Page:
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trauma informed books for the kid in need
Old 11-28-2019, 08:34 AM
 
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regular reading story books for kids in rough situations, to let them know they are not the only ones in poverty, foster homes or living with crappy people? I need more suggestions. specifically ones with at least a little bit of a happy ending. kids with no hope are hard to reach.

something where the kid in a bad spot finds help, or migrates to a better life situation in the story. so far I've only found a few.

I liked "fourmile" my watt key, but my student found the unhappy ending made him feel worse about his fatherless situation.

hes reading this right now...

https://www.amazon.com/Second-Shift-...s%2C183&sr=8-2


thanks in advance, I seem to attract kiddos who need to read hope into their lives.


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Old 11-28-2019, 08:58 AM
 
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How about The Pinballs by Betsy Byars. It's about 3 foster kids who live in a group home. They feel like pinballs because they move through life by external forces, abuse, bad parents, drug abuse, etc. At the end of the book, they find hope and take control of their lives.
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Old 11-28-2019, 10:24 AM
 
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Sleeping in My Jeans deals with homelessness, domestic violence and the threat of trafficking.

Not graphic. Young teen girl is main character. Middle school or older is targeted audience, but could skew younger for a kid who is living the story.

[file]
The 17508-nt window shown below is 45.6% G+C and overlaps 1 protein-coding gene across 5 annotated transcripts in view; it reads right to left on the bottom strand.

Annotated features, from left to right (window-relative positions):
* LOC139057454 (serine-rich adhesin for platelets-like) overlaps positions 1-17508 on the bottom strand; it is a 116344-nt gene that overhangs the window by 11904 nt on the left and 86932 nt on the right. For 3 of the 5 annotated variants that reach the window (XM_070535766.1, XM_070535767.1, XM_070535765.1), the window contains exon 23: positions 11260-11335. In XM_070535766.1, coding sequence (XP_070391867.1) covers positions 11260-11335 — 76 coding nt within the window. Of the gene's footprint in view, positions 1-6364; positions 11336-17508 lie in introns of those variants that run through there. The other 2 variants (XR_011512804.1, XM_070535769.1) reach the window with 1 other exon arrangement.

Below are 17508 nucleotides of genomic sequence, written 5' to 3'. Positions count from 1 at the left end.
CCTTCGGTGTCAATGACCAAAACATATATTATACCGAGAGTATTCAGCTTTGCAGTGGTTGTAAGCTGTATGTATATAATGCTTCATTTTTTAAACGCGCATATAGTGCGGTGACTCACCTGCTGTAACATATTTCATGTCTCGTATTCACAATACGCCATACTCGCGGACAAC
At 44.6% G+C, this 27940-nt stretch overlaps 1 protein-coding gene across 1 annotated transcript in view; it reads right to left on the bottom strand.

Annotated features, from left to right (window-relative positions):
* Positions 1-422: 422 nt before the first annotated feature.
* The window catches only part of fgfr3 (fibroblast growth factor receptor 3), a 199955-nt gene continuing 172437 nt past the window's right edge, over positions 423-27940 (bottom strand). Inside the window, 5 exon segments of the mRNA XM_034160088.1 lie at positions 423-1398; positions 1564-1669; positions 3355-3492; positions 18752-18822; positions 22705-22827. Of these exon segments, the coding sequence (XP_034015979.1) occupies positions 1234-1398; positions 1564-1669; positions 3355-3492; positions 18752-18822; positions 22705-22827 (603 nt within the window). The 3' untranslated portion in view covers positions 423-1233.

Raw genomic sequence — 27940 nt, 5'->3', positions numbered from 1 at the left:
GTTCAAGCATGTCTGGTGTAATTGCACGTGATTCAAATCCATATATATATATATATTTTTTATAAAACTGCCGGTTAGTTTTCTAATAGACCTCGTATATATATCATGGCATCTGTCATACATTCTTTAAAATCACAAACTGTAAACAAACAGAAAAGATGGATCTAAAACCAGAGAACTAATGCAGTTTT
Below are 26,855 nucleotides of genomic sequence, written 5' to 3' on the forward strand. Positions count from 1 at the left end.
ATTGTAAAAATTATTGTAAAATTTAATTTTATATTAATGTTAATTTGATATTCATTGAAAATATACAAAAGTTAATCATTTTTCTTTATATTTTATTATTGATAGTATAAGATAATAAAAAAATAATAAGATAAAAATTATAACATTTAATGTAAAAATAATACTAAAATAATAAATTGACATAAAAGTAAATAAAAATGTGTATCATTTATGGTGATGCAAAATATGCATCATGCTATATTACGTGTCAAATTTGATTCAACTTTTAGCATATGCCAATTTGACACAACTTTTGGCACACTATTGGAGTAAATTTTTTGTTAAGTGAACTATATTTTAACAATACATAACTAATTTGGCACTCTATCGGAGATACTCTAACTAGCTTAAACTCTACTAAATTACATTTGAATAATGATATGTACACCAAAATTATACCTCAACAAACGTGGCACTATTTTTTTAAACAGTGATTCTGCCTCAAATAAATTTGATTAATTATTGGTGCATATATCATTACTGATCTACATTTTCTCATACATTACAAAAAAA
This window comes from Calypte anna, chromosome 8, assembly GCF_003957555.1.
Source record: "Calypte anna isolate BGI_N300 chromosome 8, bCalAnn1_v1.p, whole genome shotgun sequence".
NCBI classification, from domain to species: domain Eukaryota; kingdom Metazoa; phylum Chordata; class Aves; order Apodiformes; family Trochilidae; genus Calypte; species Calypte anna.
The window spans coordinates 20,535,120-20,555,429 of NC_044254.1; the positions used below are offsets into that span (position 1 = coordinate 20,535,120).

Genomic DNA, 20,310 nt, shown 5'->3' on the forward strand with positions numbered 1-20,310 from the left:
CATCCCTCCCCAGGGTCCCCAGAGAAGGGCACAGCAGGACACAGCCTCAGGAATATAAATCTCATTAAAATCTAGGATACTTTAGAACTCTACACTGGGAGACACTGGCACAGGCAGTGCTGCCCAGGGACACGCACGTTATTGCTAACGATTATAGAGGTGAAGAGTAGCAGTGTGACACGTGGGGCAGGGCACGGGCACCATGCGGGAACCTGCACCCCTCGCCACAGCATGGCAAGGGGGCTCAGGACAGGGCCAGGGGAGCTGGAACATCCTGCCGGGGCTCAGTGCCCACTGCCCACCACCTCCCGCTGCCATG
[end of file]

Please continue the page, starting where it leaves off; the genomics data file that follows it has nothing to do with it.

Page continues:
Younger sister in story also. And yes, ends well, but not a fairy tale.
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thank you
Old 11-28-2019, 12:20 PM
 
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my wife and I are trauma informed trained foster parents, I looked through the stuff the agency provides, its either gritty and no hope, or fairy tale. I will get these two for sure, at least he's reading for me, I'm only an occasional sub there, but if he does not seek me out when I'm there, the office makes sure he runs into me somehow.
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Not a book, but ...
Old 11-28-2019, 08:17 PM
 
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You might want to go see the new Mr. Rogers film A Beautiful Day in the Neighborhood. It is about Mr. Rogers and the effect that he had on a journalist who did a story on him. The journalist had major anger issues due to the early death of his mother and desertion by his father.

The film will likely give you as the teacher some guidance about how to relate to your students. I could definitely see viewing this film with a select group, and perhaps with the guidance of a school social worker.


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Im in love with that movie's impact
Old 11-29-2019, 06:52 AM
 
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We did, and honesty Fred Roger's approqch is much like mine. How he treats the broken people in his life is similar to my own. (except he is a superhero saint and I'm a garden variety saint) this particular kid is a 7th grader whom I've subbed for ocassionally for two years, so i have some insight to his particular situation. Don't we all need a Fred Rogers in our lives? This kid deserves a happy ending
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Old 11-29-2019, 11:38 AM
 
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Ask a public children’s or youth librarian, or your school librarian, if you have one. I do a lot of this for my students-often without them knowing.

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Old 11-29-2019, 12:07 PM
 
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I will do that as well, thank you
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